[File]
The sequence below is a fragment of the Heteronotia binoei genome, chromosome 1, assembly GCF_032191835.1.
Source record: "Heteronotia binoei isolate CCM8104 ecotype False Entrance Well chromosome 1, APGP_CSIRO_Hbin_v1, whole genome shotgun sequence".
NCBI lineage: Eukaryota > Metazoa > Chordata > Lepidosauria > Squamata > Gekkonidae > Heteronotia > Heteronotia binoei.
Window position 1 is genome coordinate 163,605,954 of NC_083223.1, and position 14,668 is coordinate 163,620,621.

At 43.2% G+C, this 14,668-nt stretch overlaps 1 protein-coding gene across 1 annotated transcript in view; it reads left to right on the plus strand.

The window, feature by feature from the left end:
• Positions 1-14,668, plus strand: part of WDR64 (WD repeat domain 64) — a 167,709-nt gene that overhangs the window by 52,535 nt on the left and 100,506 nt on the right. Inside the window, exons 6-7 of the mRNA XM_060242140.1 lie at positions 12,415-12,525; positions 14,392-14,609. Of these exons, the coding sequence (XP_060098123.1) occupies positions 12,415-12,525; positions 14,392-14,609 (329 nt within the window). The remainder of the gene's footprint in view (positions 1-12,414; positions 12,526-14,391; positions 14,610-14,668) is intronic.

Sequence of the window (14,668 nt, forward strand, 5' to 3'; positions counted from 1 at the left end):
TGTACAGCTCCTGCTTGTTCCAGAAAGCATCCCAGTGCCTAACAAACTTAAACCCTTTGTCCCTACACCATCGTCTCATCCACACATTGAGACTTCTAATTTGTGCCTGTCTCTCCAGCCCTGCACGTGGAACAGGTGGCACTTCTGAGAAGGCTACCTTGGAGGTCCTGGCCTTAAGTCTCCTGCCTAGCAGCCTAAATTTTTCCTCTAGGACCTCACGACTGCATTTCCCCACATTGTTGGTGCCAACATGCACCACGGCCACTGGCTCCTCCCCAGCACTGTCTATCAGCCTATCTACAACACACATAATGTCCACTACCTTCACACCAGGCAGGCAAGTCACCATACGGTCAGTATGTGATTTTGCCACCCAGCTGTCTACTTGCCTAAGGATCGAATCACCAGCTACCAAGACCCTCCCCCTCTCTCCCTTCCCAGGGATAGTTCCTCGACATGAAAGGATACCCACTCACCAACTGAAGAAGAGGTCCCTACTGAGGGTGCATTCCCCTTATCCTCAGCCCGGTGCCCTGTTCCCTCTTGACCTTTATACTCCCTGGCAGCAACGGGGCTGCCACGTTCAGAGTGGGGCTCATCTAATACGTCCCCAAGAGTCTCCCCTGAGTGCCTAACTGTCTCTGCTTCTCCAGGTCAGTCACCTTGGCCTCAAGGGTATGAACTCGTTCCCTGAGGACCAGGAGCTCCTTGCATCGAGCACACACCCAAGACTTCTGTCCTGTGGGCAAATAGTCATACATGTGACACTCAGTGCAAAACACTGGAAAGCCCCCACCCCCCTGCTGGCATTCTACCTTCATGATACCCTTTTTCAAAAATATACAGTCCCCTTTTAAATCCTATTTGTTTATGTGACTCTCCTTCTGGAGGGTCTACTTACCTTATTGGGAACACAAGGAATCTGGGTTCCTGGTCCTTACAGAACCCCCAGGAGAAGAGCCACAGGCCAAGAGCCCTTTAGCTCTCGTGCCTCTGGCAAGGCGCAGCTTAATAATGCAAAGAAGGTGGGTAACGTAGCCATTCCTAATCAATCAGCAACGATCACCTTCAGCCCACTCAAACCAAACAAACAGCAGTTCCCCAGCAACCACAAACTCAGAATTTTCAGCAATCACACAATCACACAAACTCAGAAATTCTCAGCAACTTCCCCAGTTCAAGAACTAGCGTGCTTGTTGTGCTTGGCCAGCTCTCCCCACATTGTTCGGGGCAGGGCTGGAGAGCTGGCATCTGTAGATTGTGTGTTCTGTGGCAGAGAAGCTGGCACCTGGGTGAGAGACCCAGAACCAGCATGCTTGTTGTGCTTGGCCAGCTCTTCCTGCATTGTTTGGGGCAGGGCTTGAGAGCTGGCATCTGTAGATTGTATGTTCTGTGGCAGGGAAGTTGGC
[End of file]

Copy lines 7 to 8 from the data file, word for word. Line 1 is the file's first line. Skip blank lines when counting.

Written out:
• Positions 1-14,668, plus strand: part of WDR64 (WD repeat domain 64) — a 167,709-nt gene that overhangs the window by 52,535 nt on the left and 100,506 nt on the right. Inside the window, exons 6-7 of the mRNA XM_060242140.1 lie at positions 12,415-12,525; positions 14,392-14,609. Of these exons, the coding sequence (XP_060098123.1) occupies positions 12,415-12,525; positions 14,392-14,609 (329 nt within the window). The remainder of the gene's footprint in view (positions 1-12,414; positions 12,526-14,391; positions 14,610-14,668) is intronic.

Sequence of the window (14,668 nt, forward strand, 5' to 3'; positions counted from 1 at the left end):